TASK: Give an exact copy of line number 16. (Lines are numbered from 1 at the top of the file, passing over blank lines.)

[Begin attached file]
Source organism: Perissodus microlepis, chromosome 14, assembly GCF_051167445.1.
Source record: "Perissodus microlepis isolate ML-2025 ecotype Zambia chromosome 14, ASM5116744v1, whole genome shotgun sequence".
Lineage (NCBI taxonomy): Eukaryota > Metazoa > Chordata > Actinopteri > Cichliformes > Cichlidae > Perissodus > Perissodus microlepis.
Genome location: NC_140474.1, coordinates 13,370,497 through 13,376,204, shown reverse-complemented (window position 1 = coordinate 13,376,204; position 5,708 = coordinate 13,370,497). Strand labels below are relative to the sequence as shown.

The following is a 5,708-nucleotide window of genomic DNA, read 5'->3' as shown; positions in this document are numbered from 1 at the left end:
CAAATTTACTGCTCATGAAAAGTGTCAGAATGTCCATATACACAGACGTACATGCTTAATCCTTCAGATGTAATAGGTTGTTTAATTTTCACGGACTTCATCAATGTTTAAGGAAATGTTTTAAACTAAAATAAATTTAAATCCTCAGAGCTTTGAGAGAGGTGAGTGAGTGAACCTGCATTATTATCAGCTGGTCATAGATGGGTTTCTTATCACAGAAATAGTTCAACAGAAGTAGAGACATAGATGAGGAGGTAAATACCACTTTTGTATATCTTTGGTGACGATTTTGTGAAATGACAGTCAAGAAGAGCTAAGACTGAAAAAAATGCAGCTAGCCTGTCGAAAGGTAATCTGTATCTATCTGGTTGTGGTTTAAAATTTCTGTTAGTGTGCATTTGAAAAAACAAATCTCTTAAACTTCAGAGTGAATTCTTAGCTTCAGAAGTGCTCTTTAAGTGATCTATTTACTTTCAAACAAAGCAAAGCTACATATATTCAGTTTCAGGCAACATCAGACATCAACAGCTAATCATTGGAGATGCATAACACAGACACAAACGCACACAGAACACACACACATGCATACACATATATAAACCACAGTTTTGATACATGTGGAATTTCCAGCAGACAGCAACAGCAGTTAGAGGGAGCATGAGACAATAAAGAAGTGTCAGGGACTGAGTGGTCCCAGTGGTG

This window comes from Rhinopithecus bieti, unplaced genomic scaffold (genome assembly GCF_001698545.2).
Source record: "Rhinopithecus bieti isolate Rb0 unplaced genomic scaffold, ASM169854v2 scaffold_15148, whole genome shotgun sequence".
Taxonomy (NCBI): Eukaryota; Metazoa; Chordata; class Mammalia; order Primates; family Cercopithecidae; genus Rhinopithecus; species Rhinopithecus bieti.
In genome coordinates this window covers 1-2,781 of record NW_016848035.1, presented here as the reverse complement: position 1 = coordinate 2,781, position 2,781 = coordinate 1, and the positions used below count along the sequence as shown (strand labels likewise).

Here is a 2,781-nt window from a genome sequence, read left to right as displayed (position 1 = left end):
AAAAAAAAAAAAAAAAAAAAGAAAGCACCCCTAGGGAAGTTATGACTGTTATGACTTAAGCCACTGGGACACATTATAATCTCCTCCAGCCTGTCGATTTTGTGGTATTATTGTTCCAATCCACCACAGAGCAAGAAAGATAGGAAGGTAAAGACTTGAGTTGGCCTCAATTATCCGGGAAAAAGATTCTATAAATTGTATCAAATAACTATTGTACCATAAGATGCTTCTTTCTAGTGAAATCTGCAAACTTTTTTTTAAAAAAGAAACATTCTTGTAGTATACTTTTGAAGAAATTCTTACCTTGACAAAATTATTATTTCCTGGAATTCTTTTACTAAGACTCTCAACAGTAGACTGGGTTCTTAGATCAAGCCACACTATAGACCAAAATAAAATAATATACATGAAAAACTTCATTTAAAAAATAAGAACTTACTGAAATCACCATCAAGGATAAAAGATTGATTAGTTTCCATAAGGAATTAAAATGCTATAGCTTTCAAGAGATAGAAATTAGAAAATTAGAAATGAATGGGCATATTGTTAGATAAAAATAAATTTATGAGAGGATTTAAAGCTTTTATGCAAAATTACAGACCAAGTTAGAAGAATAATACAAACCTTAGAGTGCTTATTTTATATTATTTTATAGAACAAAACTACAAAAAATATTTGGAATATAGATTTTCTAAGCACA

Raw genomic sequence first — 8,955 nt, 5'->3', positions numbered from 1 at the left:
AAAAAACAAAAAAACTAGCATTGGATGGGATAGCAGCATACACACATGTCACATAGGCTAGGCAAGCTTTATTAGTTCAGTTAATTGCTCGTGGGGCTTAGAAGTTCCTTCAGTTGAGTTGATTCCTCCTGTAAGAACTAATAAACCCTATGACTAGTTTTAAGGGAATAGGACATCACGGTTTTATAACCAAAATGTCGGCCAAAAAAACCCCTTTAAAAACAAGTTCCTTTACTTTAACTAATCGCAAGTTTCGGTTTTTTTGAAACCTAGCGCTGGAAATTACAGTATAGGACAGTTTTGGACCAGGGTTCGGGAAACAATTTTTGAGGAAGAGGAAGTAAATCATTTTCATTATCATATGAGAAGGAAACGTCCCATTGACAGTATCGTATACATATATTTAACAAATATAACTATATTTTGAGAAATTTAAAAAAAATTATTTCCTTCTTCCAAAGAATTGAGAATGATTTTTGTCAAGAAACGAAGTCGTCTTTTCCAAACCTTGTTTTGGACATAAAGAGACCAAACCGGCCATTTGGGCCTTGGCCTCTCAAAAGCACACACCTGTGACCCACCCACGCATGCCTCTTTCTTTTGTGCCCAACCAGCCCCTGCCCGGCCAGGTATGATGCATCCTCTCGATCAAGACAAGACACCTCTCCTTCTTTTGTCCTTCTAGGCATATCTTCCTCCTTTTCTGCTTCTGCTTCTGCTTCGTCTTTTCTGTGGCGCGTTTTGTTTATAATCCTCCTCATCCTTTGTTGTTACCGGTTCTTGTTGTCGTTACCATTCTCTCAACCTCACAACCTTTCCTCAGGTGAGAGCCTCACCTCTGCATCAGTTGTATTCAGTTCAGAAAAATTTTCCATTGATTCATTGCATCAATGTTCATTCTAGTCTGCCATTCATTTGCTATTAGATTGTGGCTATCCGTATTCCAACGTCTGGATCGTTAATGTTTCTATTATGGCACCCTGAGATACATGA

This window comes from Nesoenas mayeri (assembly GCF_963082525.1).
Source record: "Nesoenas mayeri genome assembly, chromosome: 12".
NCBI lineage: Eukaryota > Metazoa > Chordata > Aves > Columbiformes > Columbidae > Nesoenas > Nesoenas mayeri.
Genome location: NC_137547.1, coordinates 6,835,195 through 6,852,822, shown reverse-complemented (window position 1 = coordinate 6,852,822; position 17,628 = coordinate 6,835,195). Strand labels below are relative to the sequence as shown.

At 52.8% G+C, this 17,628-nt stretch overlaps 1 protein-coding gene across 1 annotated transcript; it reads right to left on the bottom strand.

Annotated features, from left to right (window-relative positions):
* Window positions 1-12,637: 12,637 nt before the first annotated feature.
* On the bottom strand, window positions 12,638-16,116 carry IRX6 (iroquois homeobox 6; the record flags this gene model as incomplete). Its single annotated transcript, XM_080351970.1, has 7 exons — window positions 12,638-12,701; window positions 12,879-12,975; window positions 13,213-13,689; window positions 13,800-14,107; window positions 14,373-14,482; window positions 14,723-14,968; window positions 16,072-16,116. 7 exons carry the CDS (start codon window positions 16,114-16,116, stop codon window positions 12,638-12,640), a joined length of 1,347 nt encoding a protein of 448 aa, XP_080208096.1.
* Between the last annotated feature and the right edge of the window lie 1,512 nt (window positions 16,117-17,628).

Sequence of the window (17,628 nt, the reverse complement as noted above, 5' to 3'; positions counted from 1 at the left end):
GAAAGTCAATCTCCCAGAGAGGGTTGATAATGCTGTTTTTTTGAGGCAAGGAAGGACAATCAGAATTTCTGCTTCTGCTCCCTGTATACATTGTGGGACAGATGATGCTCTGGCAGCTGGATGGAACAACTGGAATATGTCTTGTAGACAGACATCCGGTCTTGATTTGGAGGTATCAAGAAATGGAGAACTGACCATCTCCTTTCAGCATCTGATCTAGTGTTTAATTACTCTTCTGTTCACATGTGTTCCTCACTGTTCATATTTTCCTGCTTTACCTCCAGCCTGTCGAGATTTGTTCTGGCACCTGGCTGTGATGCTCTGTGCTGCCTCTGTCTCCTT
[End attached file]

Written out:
Source record: "Nesoenas mayeri genome assembly, chromosome: 12".